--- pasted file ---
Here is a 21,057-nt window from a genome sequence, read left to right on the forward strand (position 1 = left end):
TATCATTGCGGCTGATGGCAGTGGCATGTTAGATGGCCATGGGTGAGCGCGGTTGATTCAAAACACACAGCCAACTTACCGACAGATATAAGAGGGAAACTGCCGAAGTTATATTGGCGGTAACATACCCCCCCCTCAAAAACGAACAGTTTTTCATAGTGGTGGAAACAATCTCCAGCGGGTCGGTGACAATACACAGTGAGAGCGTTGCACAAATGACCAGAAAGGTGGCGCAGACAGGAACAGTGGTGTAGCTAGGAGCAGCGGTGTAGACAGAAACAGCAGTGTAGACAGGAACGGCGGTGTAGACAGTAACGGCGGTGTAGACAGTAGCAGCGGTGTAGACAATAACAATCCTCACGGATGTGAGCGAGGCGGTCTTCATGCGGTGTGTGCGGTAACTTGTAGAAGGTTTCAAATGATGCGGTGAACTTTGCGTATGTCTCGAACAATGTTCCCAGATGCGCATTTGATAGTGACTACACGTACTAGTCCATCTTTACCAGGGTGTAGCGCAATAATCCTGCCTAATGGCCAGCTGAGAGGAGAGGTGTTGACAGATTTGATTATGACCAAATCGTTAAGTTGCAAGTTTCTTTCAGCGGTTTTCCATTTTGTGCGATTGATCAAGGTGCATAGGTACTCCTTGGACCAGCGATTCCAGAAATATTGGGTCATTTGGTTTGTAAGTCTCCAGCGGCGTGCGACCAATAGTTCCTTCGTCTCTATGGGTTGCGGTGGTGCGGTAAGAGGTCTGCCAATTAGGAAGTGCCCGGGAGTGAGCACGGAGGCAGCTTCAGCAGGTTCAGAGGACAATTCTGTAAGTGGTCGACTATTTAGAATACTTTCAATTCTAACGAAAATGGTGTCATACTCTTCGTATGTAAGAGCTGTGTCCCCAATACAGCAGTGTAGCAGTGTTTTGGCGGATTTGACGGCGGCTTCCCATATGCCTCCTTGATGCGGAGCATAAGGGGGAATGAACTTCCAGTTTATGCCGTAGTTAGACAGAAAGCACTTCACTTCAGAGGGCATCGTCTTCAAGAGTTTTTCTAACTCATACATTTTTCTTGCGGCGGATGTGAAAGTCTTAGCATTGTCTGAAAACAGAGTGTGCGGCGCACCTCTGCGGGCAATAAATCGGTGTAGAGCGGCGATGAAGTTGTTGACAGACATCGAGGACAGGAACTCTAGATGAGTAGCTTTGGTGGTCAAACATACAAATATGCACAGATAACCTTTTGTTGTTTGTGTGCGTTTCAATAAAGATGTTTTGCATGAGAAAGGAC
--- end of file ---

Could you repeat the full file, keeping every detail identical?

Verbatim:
Here is a 21,057-nt window from a genome sequence, read left to right on the forward strand (position 1 = left end):
TATCATTGCGGCTGATGGCAGTGGCATGTTAGATGGCCATGGGTGAGCGCGGTTGATTCAAAACACACAGCCAACTTACCGACAGATATAAGAGGGAAACTGCCGAAGTTATATTGGCGGTAACATACCCCCCCCTCAAAAACGAACAGTTTTTCATAGTGGTGGAAACAATCTCCAGCGGGTCGGTGACAATACACAGTGAGAGCGTTGCACAAATGACCAGAAAGGTGGCGCAGACAGGAACAGTGGTGTAGCTAGGAGCAGCGGTGTAGACAGAAACAGCAGTGTAGACAGGAACGGCGGTGTAGACAGTAACGGCGGTGTAGACAGTAGCAGCGGTGTAGACAATAACAATCCTCACGGATGTGAGCGAGGCGGTCTTCATGCGGTGTGTGCGGTAACTTGTAGAAGGTTTCAAATGATGCGGTGAACTTTGCGTATGTCTCGAACAATGTTCCCAGATGCGCATTTGATAGTGACTACACGTACTAGTCCATCTTTACCAGGGTGTAGCGCAATAATCCTGCCTAATGGCCAGCTGAGAGGAGAGGTGTTGACAGATTTGATTATGACCAAATCGTTAAGTTGCAAGTTTCTTTCAGCGGTTTTCCATTTTGTGCGATTGATCAAGGTGCATAGGTACTCCTTGGACCAGCGATTCCAGAAATATTGGGTCATTTGGTTTGTAAGTCTCCAGCGGCGTGCGACCAATAGTTCCTTCGTCTCTATGGGTTGCGGTGGTGCGGTAAGAGGTCTGCCAATTAGGAAGTGCCCGGGAGTGAGCACGGAGGCAGCTTCAGCAGGTTCAGAGGACAATTCTGTAAGTGGTCGACTATTTAGAATACTTTCAATTCTAACGAAAATGGTGTCATACTCTTCGTATGTAAGAGCTGTGTCCCCAATACAGCAGTGTAGCAGTGTTTTGGCGGATTTGACGGCGGCTTCCCATATGCCTCCTTGATGCGGAGCATAAGGGGGAATGAACTTCCAGTTTATGCCGTAGTTAGACAGAAAGCACTTCACTTCAGAGGGCATCGTCTTCAAGAGTTTTTCTAACTCATACATTTTTCTTGCGGCGGATGTGAAAGTCTTAGCATTGTCTGAAAACAGAGTGTGCGGCGCACCTCTGCGGGCAATAAATCGGTGTAGAGCGGCGATGAAGTTGTTGACAGACATCGAGGACAGGAACTCTAGATGAGTAGCTTTGGTGGTCAAACATACAAATATGCACAGATAACCTTTTGTTGTTTGTGTGCGTTTCAATAAAGATGTTTTGCATGAGAAAGGAC